On August 2, 2016, Lynn L. Bergeson, Managing Partner of B&C, presented the webinar "New TSCA's Impact on Biotechnology," with the National Academies of Sciences, Engineering, and Medicine (NAS). This webinar, available for free on the NAS website, includes an overview of TSCA updates resulting from the passage of the Frank R. Lautenberg Chemical Safety for the 21st Century Act. Ms. Bergeson focused specifically on how these updates could impact the regulation of biotechnology, especially under Sections 3, 4, 5, and 26. Changes include: how EPA defines "conditions of use" and "potentially exposed or susceptible subpopulations," and applies them to intergeneric microorganisms; an expansion of EPA's authority to compel testing; and a requirement for EPA to provide an affirmative determination when reviewing Section 5 notifications.
On July 15, 2016, Environmental Leader published "What Does the Loss of 'Green Chemistry' Provision from Amended TSCA Mean for Biochemicals?," featuring comments by Lynn L. Bergeson, Managing Partner of Biobased and Renewable Products Advocacy Group (BRAG®) affiliate Bergeson & Campbell, P.C. (B&C®). Ms. Bergeson expanded on a previous blog post titled "Inside EPA Reports On Loss Of Green Chemistry Provision From TSCA Reform," stating:
"While regrettable, the absence of the green chemistry provisions in the amended Toxic Substances Control Act (TSCA) is a setback, not a deal breaker," Bergeson told Environmental Leader. "The green chemistry provisions in Section 24 of H.R. 2576 were taken from Senator Chris Coons' (D-DE) Sustainable Chemistry Research and Development Act. Section 24 was eliminated reportedly because its inclusion would have been subject to review by the House Science, Space, and Technology Committee, a different House Committee from the House Energy and Commerce Committee that had primary jurisdiction over TSCA reform, potentially complicating and delaying an already complicated and time-sensitive Congressional review process. The decision to forego this review and eliminate the green chemistry provisions is disappointing, but a failed TSCA reform effort would have been more so."
Bergeson notes that the provision's absence in the updated chemical safety law eliminates -- for now -- the development of and funding for a green chemistry strategy at the federal level. Senator Coons is expected to introduce a similar bill next year.
Senators Coons, Susan Collins (R-ME), and Ed Markey (D-MA) have asked the U.S. Government Accountability Office (GAO) for a technology review of sustainable chemistry. "The report, expected to be complete in the spring of 2017, can help illuminate the options available to the federal government to promote green chemistry whether by instigating new legislation or by serving as a resource which existing legal authorities can use to support this field that is so vital to economic competitiveness and/or use to diminish the less positive impacts of chemistry throughout our economy," Bergeson stated.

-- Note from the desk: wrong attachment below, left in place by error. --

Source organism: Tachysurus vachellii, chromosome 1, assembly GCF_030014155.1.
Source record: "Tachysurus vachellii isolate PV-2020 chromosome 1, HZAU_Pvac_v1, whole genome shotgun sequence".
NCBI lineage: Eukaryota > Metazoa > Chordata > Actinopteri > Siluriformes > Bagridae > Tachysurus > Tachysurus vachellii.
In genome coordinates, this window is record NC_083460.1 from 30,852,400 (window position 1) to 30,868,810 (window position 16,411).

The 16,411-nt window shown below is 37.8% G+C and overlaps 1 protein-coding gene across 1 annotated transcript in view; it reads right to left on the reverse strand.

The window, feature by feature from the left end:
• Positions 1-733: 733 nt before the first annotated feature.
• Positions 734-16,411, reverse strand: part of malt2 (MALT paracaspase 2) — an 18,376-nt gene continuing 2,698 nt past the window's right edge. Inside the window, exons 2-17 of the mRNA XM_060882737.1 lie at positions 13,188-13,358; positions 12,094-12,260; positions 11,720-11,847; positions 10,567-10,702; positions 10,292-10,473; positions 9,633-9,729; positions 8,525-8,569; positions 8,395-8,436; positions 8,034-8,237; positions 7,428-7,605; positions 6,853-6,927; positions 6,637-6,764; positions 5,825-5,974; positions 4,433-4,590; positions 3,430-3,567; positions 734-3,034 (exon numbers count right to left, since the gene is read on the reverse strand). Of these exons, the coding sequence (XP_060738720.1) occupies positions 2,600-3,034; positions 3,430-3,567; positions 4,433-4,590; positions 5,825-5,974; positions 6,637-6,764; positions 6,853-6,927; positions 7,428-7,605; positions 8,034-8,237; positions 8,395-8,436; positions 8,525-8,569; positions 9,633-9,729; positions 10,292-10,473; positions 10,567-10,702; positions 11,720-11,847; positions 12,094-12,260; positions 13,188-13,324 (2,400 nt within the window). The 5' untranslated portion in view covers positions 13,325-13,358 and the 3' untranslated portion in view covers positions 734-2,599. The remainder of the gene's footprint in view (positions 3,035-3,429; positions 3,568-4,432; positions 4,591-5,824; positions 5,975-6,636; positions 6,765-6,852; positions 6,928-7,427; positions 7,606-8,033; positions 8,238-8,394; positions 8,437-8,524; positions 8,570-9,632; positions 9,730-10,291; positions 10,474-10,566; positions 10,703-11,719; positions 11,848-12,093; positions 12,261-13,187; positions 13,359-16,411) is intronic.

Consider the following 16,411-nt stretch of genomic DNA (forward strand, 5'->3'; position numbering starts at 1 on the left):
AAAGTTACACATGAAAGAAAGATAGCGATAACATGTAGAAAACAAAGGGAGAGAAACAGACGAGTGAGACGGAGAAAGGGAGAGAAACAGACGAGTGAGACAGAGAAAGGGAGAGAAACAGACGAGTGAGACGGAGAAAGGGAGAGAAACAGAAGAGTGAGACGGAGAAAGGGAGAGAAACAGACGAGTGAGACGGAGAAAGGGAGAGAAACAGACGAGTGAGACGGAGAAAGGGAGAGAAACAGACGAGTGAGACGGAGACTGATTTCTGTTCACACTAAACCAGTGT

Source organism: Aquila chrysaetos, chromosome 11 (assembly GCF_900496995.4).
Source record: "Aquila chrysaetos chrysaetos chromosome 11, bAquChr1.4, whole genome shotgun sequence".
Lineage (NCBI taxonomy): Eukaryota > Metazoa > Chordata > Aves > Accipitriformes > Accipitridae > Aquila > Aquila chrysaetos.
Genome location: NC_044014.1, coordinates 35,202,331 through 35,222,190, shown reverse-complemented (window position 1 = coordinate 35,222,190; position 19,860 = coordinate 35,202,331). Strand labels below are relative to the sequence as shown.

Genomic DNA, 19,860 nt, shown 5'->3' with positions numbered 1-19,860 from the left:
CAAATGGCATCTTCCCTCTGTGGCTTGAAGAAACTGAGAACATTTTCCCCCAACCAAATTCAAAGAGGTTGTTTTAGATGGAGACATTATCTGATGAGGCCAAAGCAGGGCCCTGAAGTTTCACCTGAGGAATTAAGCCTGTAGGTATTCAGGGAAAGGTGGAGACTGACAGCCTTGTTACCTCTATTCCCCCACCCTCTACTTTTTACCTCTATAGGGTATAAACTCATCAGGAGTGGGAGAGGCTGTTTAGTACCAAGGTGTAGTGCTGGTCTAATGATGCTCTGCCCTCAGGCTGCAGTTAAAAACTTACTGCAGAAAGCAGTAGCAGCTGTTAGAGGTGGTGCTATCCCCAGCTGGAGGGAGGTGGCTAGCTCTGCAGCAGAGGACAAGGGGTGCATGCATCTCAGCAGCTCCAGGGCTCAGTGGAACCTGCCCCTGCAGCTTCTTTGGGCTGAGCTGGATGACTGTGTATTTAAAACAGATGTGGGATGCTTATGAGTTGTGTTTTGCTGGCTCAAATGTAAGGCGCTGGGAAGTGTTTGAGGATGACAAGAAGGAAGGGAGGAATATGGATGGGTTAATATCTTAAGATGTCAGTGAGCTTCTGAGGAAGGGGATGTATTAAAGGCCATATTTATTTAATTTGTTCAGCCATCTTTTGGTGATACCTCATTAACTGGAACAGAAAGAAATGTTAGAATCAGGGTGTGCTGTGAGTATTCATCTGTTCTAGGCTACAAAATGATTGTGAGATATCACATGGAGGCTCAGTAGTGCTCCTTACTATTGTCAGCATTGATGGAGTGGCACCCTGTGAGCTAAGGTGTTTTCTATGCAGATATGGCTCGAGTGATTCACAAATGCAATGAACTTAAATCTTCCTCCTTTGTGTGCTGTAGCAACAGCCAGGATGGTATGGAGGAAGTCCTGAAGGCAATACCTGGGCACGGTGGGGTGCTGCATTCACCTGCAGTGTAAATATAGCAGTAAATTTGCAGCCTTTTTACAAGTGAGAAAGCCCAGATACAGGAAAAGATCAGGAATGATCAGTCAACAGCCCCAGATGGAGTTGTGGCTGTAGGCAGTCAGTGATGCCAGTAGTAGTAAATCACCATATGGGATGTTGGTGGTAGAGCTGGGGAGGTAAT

On July 1, 2016, Inside EPA published "Committee Jurisdiction Issues Blocked Green Chemistry From TSCA Reform," an article discussing the passage of the Toxic Substances Control Act (TSCA) law and the lack of language from previous versions boosting federal support of green chemistry. The majority of the bill was reviewed by the House Energy and Commerce Committee, but the green chemistry provision would have needed to be reviewed by the House Science, Space, and Technology Committee, further complicating the fragile House and Senate negotiations. Inside EPA's source stated: "Nobody wanted to step on anybody's toes. [...] Pretty much everything else [was] in [Energy and Commerce's] jurisdiction or was sufficiently small enough [to not raise concerns.] There were a lot of concessions on all sides." The green chemistry provision was originally added to the Senate version of the TSCA Reform, the Frank R. Lautenberg Chemical Safety for the 21st Century Act (S. 697), by Senator Chris Coons (D-DE), and was primarily focused on funding the research and development of green chemistry.
The green chemistry provision of S. 697 called for a study of how to best incentivize sustainable chemistry research and development, as well as support "economic, legal and other appropriate social science research to identify barriers to commercialization and methods to advance commercialization of sustainable chemistry." The bill also created a working group to coordinate federal sustainable chemistry activities that would be lead by EPA's research chief and the National Science Foundation (NSF) director, as well as an advisory council to coordinate with the working group. Although green chemistry language in S. 697 did not remain in the final version of the bill, there are still supporters in Congress who are prepared to work to get the programs outlined in S. 697 into law.
On June 22, 2016, President Obama signed H.R. 2576, the Frank R. Lautenberg Chemical Safety for the 21st Century Act (Lautenberg) during a signing ceremony. Lautenberg represents years of negotiation and is a towering achievement to enhance the U.S. Environmental Protection Agency's (EPA) authority to review industrial and consumer chemicals and provide the public with confidence that chemical products do not pose unreasonable risks.